Friday, 22 Mar 2019

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Early Promise for Steroid-free Approach for Giant Cell Arteritis

A very small study presented at ACR18 looking at tocilizumab monotherapy in patients with a new diagnosis of giant cell arteritis has nevertheless given hope to the tantalising idea that some GCA patients might achieve drug-free remission without steroids, although broader data are required.

Dr. Shuntaro Saito and colleagues from Saitama Medical University and Keio University in Japan prospectively examined eight GCA patients prospectively over 24 months, with the patients receiving a steroid-free regimen of tocilizumab monotherapy limited to 12 months followed by 12 months of observational follow-up.

All eight patients maintained a response at 12 months. Encouragingly, in the following 12 months only two of the patients relapsed and both patients were able to restore response with recommencement of tocilizumab. No patients experienced any ischaemic events attributable to giant cell arteritis, although one patient experienced heart failure at 24 weeks leading to drug cessation while still maintaining drug response. Serial imaging of the aorta did not suggest any vascular changes during the follow-up period.

While any such approach would need to be supported by data from more patients, with long-term follow-up of efficacy and safety, these results allude to a promise of paradigm change in GCA, a disease whose current therapy is blighted by steroid-related morbidity. Tempering this promise is caution regarding inhibition of IL-6 and its presumed vascular effects without the mitigating effect of corticosteroids, and long-term follow-up are required to determine whether the risk of the most feared complications of GCA are prevented, unchanged or enhanced.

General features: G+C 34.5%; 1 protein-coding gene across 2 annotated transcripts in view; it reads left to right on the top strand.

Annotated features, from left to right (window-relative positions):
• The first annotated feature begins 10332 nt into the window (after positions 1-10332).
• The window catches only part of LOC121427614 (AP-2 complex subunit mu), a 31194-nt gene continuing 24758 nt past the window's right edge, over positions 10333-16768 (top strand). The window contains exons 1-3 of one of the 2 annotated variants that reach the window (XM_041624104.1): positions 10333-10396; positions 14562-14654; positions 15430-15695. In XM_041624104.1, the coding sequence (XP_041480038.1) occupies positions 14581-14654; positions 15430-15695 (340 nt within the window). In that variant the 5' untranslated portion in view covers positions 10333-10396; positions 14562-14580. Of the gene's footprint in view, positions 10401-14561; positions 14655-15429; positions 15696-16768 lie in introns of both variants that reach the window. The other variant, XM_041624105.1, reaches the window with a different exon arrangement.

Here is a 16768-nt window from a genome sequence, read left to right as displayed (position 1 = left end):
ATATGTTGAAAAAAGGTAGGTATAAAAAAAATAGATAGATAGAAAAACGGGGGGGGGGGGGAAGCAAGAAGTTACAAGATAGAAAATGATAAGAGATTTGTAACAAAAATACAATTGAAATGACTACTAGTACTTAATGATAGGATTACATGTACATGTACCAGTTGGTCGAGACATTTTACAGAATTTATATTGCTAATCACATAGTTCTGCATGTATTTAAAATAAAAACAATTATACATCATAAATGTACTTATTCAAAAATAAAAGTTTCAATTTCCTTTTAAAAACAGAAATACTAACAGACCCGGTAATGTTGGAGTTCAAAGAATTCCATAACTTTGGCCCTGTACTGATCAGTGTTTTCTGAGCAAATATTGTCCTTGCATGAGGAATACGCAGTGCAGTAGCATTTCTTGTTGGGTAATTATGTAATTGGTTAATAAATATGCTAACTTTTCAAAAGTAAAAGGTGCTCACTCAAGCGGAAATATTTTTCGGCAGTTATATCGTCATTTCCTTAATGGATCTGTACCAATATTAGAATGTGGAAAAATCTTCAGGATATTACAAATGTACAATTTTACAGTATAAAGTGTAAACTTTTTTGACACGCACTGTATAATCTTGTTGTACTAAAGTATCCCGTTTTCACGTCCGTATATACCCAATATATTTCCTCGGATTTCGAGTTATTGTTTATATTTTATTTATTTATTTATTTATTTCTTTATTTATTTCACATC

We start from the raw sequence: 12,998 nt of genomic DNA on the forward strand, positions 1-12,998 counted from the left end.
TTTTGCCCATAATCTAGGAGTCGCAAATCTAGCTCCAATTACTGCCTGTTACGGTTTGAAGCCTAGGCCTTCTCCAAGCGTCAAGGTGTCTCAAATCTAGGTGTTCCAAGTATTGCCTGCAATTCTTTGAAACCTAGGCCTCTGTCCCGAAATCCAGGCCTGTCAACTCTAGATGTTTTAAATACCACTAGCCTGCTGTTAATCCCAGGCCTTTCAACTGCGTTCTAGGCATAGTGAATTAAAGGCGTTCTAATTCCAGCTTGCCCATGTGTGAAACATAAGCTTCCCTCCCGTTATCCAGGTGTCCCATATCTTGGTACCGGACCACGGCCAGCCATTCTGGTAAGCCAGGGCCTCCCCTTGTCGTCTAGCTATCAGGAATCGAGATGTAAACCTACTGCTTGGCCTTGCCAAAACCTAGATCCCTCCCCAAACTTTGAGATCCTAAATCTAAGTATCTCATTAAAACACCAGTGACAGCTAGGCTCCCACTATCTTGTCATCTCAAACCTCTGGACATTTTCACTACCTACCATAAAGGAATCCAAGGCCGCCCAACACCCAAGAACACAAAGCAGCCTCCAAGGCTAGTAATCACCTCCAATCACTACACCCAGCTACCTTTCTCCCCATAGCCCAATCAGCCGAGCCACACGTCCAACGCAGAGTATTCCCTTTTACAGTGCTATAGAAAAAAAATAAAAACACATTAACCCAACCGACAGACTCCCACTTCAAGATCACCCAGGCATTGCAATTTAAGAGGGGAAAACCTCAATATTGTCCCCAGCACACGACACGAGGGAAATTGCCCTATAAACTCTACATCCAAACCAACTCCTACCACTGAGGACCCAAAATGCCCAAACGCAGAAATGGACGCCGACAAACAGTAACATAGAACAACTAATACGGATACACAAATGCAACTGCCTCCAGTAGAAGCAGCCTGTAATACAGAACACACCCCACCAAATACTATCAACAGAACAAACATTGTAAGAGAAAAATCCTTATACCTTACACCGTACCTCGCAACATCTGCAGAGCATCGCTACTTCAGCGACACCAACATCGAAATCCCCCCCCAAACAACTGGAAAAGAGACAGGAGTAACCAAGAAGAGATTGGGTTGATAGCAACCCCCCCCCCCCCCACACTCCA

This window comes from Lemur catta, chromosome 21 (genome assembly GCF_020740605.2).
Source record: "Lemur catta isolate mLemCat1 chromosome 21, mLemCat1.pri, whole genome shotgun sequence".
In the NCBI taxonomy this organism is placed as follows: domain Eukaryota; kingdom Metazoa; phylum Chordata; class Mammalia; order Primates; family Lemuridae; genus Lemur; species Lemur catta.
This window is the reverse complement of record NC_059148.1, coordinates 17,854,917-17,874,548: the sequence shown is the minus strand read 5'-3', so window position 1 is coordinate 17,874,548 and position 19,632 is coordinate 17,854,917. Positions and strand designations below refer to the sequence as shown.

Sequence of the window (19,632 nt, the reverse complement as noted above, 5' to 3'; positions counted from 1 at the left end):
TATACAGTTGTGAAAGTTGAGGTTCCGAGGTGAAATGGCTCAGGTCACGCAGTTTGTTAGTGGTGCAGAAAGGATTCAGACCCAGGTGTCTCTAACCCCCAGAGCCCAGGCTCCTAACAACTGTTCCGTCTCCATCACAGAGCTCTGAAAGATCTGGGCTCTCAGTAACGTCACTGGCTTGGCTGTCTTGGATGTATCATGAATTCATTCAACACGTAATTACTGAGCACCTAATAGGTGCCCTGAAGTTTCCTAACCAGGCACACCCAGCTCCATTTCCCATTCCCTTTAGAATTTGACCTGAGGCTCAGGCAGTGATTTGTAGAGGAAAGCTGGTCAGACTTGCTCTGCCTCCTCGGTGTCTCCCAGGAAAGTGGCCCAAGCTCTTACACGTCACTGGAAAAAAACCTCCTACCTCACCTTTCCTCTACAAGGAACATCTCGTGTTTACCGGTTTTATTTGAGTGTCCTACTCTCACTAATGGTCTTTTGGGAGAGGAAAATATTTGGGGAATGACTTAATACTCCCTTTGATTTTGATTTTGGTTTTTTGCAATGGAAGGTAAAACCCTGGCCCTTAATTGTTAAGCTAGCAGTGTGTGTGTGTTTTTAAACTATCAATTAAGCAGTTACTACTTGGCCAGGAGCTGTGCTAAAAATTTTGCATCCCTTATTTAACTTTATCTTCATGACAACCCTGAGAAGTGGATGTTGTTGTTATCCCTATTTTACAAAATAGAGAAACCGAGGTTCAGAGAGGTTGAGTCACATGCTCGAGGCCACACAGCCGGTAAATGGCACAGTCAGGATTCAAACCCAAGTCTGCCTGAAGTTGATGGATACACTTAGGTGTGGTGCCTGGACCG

Another encouraging feature of these data was the drug-free remission achieved by most patients and the restoration of disease control with recommencement of drug in those who flared. This observation suggests that a treatment algorithm involving cessation of tocilizumab at twelve months might be appropriate in some patients. Further insights from the follow-up data from the much larger GiACTA study will help to shape this paradigm.

 

 

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